I'll struggle when removing my outer layer of clothing and my swimming costume will get dislodged during the process which will risk indecent exposure.

I will get sand everywhere.

I will get sun cream in my eyes which will be red and sore for the rest of the week.

I will be wearing a swimming costume that reveals white bits that are the shadows of a former outing in a different costume.

If I go into the water I will slip unceremoniously on rocks or seaweed and land on my arse.

I will do the dance of someone avoiding a wasp.

My hair will not acquire a sun-kissed, salty, tousled appearance but will look more like a clumped mess clinging to my scalp for dear life.

When leaving the beach I will struggle to carry the ridiculous accoutrements that I have decided are essential beach gear.

I'll pop a t-shirt and shorts over a damp body and swimwear producing a look that indicates incontinence and hyperlactation.

I'm just not a cool beach person.  Never have been,  never will be.

What's better?

Sat around the pool I can hear men talking about football scores,  transfers and other football related things of which I know nothing. 

At the beach there is a sea of people and some are English,  some Spanish.  A lot of the very tanned women are topless.

Ethan's told me he's not really a fan of the topless scene and I'm not either. Women look unfinished without something to cover them up, up top.

The language I can hear above everything is Spanish.  I can't understand it.

Is it better to be near a conversation one can understand but finds boring,  or to listen to something that's completely beyond comprehension?

Or should I just be minding my own business?

Friday, 7 August 2015

Hot or cold

I'm offered breakfast.
"Hot or cold?" I'm asked.
"What's the difference? " I reply.
"One's hot and one's cold."
I knew that.  What made her think I couldn't figure out that one of the differences was temperature?
One, it transpires is a full English breakfast and one has fruit and yoghurt. I could have assumed a multitude of variations which is why I asked the question.
I chose cold.

Thursday, 30 July 2015

Week 6 completed

On Sunday morning or was a relief that Week Six Day One seemed to be a step down.  I needed to run for five minutes,  walk,  run for eight minutes,  walk and run for five minutes.

I didn't really understand this because it didn't seem to be continuing the progression but I was grateful nonetheless.

Week Six Day Two had two ten minute runs with a walk between. I took a wrong turn and ended up on an uneven bramble-festooned path and could run properly (not that any of my running is proper). Anyway because I didn't feel I'd given it my best shot I did this session twice with a day in between.

Week Six Day Three had me running for 22 minutes.  This is the longest I have ever run in my life.  It's slow.  I'm not sure how slow because the app I use to calculate average speed includes my warm up walk and cool down walk.  If I were to guess I'd say between eight and nine minutes per kilometre, perhaps closer to eight.

But,  against all of my predictions, it is getting easier.  My legs ache but I'm not gasping for breath as I was when I started.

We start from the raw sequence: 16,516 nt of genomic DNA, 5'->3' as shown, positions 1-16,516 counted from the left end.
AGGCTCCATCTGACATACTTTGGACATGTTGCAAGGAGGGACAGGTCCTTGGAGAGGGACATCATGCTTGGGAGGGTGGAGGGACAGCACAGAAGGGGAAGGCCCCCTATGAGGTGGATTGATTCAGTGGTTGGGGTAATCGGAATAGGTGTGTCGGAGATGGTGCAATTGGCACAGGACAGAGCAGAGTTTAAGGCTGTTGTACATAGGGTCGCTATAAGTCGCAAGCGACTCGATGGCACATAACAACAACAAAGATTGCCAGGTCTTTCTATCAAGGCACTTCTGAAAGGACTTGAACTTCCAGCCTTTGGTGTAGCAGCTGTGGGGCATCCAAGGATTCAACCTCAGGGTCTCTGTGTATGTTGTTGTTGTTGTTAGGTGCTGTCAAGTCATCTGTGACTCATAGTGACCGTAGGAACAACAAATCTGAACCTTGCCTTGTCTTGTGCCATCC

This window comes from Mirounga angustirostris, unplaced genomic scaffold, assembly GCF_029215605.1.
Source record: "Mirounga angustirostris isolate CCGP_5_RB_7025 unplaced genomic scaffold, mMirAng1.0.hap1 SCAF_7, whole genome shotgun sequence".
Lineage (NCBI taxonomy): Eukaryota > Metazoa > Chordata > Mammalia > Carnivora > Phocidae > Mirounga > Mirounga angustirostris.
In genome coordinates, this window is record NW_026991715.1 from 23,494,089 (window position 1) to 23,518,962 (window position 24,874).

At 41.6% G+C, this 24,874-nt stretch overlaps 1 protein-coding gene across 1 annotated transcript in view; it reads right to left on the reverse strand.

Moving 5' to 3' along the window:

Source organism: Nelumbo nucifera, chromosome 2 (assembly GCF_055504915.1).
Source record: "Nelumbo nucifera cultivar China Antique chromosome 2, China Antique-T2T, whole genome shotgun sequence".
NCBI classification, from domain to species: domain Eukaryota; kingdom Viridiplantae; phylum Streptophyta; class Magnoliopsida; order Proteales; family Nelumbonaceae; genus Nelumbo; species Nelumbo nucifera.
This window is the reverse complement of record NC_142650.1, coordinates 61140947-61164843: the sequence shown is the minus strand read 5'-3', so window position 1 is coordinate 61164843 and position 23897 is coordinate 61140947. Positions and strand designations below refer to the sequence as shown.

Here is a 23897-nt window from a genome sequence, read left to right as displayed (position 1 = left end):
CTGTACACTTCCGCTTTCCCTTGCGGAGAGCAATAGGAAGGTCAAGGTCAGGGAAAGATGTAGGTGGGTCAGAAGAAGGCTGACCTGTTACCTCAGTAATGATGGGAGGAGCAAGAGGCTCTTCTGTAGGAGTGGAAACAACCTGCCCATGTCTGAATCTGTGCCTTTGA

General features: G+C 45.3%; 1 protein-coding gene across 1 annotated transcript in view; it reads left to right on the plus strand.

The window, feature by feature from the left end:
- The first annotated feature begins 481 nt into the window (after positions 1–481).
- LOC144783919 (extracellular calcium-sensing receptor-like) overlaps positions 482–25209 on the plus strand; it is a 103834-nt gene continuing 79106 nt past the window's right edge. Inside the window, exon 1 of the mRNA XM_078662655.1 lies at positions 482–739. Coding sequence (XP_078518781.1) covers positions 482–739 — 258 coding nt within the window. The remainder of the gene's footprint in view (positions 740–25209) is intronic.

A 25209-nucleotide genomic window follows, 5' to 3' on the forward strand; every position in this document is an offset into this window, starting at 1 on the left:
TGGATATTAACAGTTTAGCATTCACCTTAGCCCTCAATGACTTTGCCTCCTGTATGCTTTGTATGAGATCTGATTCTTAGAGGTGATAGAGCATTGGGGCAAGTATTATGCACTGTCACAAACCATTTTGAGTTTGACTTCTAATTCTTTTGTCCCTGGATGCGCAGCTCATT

I think the thing that works for me at this stage is that I'm not trying to be an athlete.  I really am just trying to get to the end.  If the app tells me to run for 22 minutes then that is what I will try to do.  I will plod with one foot in front of the other, hobbling my way to achievement.

My body's ability to cope has surprised me.  My improvement has surprised me. I honestly thought I would fail and I had expected to quit by now.

I don't enjoy the exercise but I do enjoy being surprised by my body and I get a kick from the achievement.

I use the time to think about to do lists,  pay attention to the music of I'm running alone, or catch up with whoever is running with me.  I enjoy the countryside and it feels good to bed outside.  I think about what I'm going to tell you in this blog.

What I don't like is dogs. If I see a dog I'll change direction to get away from it.  I don't like dogs smearing their snot or saliva on my legs and I don't appreciate a dog bashing against my legs and almost knocking me over. 

Some owners seem to think that because I'm in the vicinity of their animal I am up for any kind of canine interaction.  I'm not.  I will actively try and avoid it.

The other thing I'm aware of is my smugness.  I am sharing my progress because whilst it's lame to others it's impressive to me.  I also recognise the accusation of smugness.  Having been a non-runner seeing other people posting the progress from their fitness apps I have viewed others as I am now being viewed.

I won't post from a fitness app because my distance and speed achievements are laughable. I think the smugness accusation is valid and comes from the fact that I've been "good".

I think the accusation would also be leveled at someone sharing weight loss achievements.

I'll take the label though and continue.  I want to know how far I can go and I want to know if I can get faster.

Friday, 24 July 2015

I have never run so far

Week five started with jogging for five minutes, walking for three, jogging for five, walking for three and jogging for five.

I had expected all the week five sessions to be the same which is why session two came as a shock: jog for eight minutes, walk for five, jog for eight.

I survived, just, and then session three really knocked me for six: jog for 20 minutes.  Wait, what, jog for twenty minutes?

The thing that shocked me more than the leap from five to eight to 20 minutes within the space of days, was the fact that my legs, lungs and heart didn’t let me down.